Supported cryptocurrencies:
BTC BTC
BCH Bitcoin Cash
NANO NANO
XTZ Tezos
0.001 BCH
EnglishSuggest me a way to find a password of a webpage using html editor?

KonstantinosKostoulas 1 week ago
    Tags:
question_image


Please Sign-in to post a comment.
Bruno 1 week ago
This is actually absolutely *not* possible, in 99.9% cases.

Here's how it works:
1. you enter a password in a web page
2. the password you tried is sent to a server (via a form); only this server holds passwords (not the html page)
3.the server answers to the page whether the submitted password is correct or not

If the website is static [1] the password is very probably encrypted in the html so it's going to be very hard anyway.

1 - https://en.wikipedia.org/wiki/Static_web_page
Harrison Iwuoha 1 week ago
Web sites can be designed to be secure, or they can be made simple and easy. If someone wants to make a web site secure, there's going to be no way you can see a password, even your own password that you just entered—the password will be encrypted before you even send it. However, if someone sets up a web page with very basic security but still requires a password, you may be able to view that password in the plain text of your web page.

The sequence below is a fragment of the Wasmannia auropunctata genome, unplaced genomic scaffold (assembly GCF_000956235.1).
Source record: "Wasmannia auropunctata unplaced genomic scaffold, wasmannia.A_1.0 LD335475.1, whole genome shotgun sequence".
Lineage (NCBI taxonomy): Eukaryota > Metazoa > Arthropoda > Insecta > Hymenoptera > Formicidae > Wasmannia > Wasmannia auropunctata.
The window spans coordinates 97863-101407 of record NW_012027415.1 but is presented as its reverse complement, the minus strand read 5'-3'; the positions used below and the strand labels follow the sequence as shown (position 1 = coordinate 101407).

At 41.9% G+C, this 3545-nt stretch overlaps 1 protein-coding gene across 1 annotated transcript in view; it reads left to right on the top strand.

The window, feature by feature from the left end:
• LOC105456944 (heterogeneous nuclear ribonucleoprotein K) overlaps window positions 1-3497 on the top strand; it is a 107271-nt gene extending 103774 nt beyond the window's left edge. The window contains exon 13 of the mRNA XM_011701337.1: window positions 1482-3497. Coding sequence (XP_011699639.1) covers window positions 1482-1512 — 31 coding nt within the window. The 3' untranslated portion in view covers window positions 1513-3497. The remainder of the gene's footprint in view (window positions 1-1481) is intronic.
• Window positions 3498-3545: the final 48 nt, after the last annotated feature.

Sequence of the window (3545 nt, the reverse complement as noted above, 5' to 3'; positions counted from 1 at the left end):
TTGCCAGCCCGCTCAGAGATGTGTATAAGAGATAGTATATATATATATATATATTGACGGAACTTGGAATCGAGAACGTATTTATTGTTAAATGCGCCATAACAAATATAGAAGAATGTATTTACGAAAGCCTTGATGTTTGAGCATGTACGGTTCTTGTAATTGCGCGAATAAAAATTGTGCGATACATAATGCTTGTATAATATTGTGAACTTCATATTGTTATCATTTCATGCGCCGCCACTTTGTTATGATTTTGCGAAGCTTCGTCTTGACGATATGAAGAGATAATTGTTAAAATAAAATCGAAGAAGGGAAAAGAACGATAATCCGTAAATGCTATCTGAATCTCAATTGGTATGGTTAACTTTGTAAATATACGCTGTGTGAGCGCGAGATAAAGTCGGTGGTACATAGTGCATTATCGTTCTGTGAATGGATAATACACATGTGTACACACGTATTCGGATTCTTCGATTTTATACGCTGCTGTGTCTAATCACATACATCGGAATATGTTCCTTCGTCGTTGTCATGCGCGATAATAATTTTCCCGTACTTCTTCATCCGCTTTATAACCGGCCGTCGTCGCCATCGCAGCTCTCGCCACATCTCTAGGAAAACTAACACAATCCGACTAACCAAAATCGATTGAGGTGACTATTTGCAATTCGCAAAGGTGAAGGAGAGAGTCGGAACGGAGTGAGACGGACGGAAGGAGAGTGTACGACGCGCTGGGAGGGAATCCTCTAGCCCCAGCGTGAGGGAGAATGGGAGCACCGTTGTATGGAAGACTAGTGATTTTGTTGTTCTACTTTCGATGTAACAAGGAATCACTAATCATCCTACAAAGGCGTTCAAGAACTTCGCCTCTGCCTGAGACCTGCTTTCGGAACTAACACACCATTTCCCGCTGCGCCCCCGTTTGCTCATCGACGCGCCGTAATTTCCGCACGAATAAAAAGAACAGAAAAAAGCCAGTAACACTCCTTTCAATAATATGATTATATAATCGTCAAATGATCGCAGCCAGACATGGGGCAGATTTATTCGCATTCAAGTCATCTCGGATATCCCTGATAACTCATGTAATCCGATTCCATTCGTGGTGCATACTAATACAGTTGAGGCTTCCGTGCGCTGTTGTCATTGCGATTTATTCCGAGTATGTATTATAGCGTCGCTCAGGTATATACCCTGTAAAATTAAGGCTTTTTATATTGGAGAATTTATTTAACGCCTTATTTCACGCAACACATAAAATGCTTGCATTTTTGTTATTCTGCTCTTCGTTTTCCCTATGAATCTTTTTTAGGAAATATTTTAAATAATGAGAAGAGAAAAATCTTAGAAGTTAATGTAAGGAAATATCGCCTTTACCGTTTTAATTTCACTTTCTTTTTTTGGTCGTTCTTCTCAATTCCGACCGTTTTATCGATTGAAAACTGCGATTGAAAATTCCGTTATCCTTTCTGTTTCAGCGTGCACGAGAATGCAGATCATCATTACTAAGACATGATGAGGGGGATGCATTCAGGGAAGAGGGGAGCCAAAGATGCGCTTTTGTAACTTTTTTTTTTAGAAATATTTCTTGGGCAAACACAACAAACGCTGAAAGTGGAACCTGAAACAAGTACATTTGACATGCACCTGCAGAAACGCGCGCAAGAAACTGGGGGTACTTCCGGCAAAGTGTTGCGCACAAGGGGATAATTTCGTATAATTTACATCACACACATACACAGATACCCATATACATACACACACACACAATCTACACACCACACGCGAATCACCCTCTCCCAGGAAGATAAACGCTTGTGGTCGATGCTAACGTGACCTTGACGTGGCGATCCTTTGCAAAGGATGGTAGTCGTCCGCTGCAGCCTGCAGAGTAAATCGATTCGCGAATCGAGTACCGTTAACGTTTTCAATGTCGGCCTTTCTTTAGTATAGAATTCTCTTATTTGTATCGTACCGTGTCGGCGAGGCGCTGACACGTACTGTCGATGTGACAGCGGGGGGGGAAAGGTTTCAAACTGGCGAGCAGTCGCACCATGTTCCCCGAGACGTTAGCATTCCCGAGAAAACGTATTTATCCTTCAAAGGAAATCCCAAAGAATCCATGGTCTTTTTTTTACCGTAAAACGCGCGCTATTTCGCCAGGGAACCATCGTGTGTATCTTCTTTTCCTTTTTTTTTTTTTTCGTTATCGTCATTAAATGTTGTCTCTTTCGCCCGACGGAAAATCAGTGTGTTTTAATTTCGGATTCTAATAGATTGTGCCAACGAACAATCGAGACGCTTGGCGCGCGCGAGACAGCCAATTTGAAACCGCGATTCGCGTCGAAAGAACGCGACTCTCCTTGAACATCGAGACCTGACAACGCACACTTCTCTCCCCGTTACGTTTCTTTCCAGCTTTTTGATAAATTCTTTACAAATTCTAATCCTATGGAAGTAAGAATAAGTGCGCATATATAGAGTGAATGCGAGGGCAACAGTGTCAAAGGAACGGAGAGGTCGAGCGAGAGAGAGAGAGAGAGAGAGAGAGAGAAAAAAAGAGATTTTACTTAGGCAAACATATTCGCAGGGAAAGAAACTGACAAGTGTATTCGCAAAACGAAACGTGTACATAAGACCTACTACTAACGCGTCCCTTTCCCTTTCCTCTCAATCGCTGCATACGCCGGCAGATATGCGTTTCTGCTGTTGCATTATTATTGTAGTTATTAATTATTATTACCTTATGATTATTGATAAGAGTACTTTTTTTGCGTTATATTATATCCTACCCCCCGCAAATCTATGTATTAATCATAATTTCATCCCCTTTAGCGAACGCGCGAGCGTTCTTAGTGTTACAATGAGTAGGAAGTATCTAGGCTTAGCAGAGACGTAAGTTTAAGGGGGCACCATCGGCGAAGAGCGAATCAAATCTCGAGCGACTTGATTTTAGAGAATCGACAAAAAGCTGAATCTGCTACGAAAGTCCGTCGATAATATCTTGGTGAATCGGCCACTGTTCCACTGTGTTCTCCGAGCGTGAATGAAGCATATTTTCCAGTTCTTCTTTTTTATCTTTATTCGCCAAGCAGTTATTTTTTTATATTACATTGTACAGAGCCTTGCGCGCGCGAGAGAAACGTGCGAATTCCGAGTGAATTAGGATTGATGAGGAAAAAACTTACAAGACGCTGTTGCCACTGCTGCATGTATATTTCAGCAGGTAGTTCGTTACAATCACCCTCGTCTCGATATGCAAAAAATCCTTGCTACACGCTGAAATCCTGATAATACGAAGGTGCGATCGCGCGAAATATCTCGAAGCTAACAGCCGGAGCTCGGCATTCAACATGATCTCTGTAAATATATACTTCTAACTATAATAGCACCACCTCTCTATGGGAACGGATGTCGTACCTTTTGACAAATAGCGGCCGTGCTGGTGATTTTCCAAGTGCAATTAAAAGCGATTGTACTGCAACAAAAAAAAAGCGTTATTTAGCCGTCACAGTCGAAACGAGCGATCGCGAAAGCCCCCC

Step 1
Navigate with your web browser to the page where you believe the password will be found. Normally this is on a page after someone enters their password.

Step 2
View the source of the web page. This will be done through one of the menus in the Internet browser. Very often you will find this option in the View menu, for example, View, then Page Source. This will open a new window with the basic text of the web page.

Step 3